Thursday, 17 November 2016

TAKING STOCK: Does Jamaica have a future in the Caribbean Community?

PROS & CONS: "We need a bigger pond to fish in," Golding told his audience. Below, King and Arthur greeting attendees.

When Jamaica, under PM Sir Alexander Bustamante, pulled out of the West Indies Federation in 1962, this move set in motion a chain of events that ultimately led to the demise of the federation. Some four decades later, there is growing concern that Jamaica could soon exit the Caribbean Community (CARICOM), as local stakeholders increasingly give consideration to the significant benefits of our continued membership in this 43-year-old body.

As news watchers will recall, former Prime Minister Bruce Golding has been tapped to chair the country’s CARICOM Review Commission, which will conduct ongoing research and later submit the findings.

On Wednesday, Golding was among a four-member panel, brought together by the UWI Mona Department of Economics, to discuss the topic “Jamaica’s Continuing Membership in CARICOM”, for the second leg of the department’s new policy discussion series. The insightful, well-attended session, hosted by the Faculty of Law, benefitted from sterling contributions by Larry Watson (Director, Jamaica Chamber of Commerce), Dr. Damien King (senior lecturer, economics, Mona) and Hon. Owen Arthur (former Prime Minister, Barbados), joining Golding on the panel.

Golding made his position clear, likening CARICOM to a small pond of fish – a pond that Jamaica still needs to be a part of on the road to future growth and development. “Jamaica is not in a position to generate and sustain its economic growth internally. Our market lacks the depth and diversity,” he said. “This neighbourhood is all we have. We can’t relocate to Singapore or join the United States as the 51st state. But we need a bigger pond in which to fish. Where will this pond come from? Logic implies that we look to the region. We have to look at the neighbourhood.”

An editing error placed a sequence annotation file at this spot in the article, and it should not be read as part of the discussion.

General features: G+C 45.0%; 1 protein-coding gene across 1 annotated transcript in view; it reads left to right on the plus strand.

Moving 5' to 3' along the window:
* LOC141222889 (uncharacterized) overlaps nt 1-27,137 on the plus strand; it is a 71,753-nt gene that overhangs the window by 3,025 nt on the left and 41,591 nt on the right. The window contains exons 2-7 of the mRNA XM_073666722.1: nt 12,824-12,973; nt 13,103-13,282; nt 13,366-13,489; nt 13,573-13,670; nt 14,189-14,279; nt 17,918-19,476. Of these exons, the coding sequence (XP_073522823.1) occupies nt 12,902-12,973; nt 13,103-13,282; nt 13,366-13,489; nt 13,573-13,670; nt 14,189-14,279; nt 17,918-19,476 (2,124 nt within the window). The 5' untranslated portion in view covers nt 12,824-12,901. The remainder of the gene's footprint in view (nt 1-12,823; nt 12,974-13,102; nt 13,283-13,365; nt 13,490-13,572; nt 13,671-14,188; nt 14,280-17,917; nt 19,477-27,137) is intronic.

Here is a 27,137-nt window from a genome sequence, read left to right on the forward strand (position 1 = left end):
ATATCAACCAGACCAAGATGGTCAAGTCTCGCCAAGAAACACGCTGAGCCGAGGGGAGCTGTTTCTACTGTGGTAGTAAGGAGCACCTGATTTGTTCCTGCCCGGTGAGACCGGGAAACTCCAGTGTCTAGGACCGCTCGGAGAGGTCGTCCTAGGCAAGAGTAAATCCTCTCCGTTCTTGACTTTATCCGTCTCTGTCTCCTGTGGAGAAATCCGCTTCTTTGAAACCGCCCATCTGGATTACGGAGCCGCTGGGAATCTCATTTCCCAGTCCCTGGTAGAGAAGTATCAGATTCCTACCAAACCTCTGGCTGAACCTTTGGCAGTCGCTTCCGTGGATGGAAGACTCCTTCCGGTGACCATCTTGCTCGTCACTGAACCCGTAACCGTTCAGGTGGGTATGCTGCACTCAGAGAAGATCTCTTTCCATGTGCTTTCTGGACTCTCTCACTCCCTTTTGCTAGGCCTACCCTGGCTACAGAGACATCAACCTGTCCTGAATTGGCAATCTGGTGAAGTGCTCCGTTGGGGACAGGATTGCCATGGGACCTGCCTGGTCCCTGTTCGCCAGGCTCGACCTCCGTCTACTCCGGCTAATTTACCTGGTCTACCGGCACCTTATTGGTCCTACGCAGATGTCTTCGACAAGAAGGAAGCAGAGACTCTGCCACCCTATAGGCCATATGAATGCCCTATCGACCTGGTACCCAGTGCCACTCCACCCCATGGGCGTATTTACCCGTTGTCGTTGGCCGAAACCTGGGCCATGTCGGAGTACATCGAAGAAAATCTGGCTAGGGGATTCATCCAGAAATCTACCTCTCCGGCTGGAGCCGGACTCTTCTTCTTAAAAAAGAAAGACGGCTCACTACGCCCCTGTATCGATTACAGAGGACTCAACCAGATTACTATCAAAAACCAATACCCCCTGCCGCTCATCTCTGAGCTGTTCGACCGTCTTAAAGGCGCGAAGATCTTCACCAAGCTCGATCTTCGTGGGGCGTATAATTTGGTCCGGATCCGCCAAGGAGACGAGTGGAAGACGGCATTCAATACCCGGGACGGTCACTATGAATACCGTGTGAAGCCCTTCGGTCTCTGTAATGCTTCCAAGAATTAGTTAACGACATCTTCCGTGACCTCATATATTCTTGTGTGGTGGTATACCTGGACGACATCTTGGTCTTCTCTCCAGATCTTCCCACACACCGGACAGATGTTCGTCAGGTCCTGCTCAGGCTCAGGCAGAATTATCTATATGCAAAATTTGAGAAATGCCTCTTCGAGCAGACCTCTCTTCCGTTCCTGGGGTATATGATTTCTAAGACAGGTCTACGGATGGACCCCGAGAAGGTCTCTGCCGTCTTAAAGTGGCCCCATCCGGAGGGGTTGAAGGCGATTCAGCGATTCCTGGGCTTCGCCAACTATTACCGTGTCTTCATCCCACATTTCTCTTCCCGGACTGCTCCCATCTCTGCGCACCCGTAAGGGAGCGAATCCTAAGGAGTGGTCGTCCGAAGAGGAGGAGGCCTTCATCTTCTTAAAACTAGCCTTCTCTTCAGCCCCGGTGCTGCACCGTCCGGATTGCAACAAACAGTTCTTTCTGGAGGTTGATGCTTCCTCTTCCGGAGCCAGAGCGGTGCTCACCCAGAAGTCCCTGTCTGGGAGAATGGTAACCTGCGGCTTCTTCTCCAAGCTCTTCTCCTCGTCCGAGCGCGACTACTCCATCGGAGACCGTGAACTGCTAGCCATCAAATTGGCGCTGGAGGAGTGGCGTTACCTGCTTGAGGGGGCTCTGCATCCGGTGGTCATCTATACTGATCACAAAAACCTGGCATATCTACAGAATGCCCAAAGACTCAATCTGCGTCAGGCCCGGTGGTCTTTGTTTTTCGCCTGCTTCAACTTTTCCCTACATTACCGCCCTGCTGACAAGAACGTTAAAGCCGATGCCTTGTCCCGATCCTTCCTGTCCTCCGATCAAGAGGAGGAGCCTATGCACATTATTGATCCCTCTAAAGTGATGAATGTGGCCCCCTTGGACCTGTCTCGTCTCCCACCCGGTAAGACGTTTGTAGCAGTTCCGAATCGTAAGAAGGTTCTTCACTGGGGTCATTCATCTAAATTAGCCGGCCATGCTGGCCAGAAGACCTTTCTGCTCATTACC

But fundamental changes, serious changes, are needed going forward, Golding emphasized, especially when it comes to negotiating trade deals. “It’s not going to be an easy road, but it’s better than sowing seed on stony ground. The revised treaty (of Chaguaramas) could do with some improvements,” he said, reminding us that the treaty, which sets out the bloc’s objectives and methodologies, was revised over ten years ago. “2016 is largely different from 2001 when it was drafted. There are several fixes that we need. Nations have to co-exist. We have to find a way to make it work.”
While King put forward sobering arguments in his “economic case for regional integration”, Watson, “an unapologetic supporter of CARICOM, but not a blind supporter,” said whether or not CARICOM is still good for business for Jamaica, it’s “overly ambitious” goals can only be achieved by putting sustained action behind those goals and objectives.

Meanwhile, Arthur drew comparisons between his native Barbados and Jamaica, analyzing the terms of engagement, the strengths and weaknesses, of their respective trading history. Regardless of the faults and failings, he concluded, Jamaica has a critical role to play in CARICOM’s journey forward. 

“There should be no decision by Jamaica to end its membership in CARICOM. There is a very strong and compelling case for Jamaica to help strengthen the Single Market and Economy, as the best preferential market for trade, and give strong leadership,” said Arthur, who likens CARICOM, established in 1973, to “a dismal failure in need of rescuing.” “CARICOM will only succeed by [member states] implementing business strategies and trade agreements for growth with the rest of the world. The time is now to make that a reality.”

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